According to Paul Verhoeven, Hollywood has a basic problem: There’s not enough sex onscreen.
The era of the erotic thriller is all but forgotten, with sensuality giving way to Marvel movies and watered-down studio films. But “Showgirls” and “Basic Instinct” director Verhoeven isn’t letting steamy cinema go down without a fight.
“Sex is the essence of existence,” the filmmaker, whose 2021 “Benedetta” is now releasing in the U.K., told The Times. “Without it, there are no species anymore. So why is that a big secret? There is a new purity.”
The “Benedetta” director made headlines last year for depicting a lesbian nun masturbating with a crucifix, among other NSFW (and arguably blasphemous) sequences. Verhoeven, whose upcoming film “Young Sinner” reportedly is a return to form as an erotic thriller in the vein of “Basic Instinct,” blamed the Church for snuffing out sex in films.
Verhoeven said that “the evangelical thinking of the last decades — that sexuality has to be family-orientated, a man, woman, children” has thwarted hard-hitting films. “Young Sinner” will be Verhoeven’s first film to be made in the U.S. since 2000.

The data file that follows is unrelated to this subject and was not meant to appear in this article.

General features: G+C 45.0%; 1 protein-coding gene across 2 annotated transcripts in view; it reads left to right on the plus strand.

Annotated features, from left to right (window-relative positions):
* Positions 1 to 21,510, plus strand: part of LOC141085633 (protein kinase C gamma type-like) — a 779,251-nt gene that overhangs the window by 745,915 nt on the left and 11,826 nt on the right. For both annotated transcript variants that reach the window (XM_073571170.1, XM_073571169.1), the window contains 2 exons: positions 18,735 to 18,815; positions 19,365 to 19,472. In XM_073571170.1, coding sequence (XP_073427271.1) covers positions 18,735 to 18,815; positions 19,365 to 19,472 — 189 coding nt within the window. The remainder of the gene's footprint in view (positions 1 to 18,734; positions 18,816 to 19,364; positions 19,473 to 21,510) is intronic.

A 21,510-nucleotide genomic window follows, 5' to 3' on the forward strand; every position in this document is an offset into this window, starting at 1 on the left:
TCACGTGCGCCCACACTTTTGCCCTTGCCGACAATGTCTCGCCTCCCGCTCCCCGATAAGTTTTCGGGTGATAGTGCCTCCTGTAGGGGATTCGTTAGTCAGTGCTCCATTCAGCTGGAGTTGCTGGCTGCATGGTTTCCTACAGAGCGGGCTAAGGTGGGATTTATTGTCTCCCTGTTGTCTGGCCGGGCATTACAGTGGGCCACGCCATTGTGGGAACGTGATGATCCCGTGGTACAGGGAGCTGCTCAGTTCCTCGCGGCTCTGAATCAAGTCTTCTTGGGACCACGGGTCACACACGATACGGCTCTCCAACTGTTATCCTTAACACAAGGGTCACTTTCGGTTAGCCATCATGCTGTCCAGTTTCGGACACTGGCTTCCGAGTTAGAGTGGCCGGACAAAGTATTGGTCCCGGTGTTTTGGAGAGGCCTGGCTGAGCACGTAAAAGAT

“Sexuality has been moved out of movies,” he continued. “In the 1970s you could talk about it. But you arrive now, decades later, and those movies are not possible anymore. It would be very difficult to make a film like ‘Showgirls’ or ‘Basic Instinct’ now.”
Instead, Hollywood has shifted to big-budget, high-concept blockbusters that are about “crashing and blowing up. Sometimes these movies are fun, but the narrative tells you nothing about us now,” Verhoeven said. “I don’t see any other thought in Marvel or Bond movies.”
And the lack of sensuality in modern Bond films is another cause for concern: “There was always sex in Bond!” Verhoeven concluded. “They did not show a breast, or whatever. But they had some sex.”
“I’d go back to reality,” he cautioned of Bond movies, admitting he liked “Casino Royale” but not “No Time to Die.” “Cars that don’t leap up into the sky.”
“Basic Instinct” celebrated its 30th anniversary earlier this year, and its legacy epitomizes the current censorship of mainstream cinema, as “You Must Remember This” podcast host, film historian, and author Karina Longworth told IndieWire.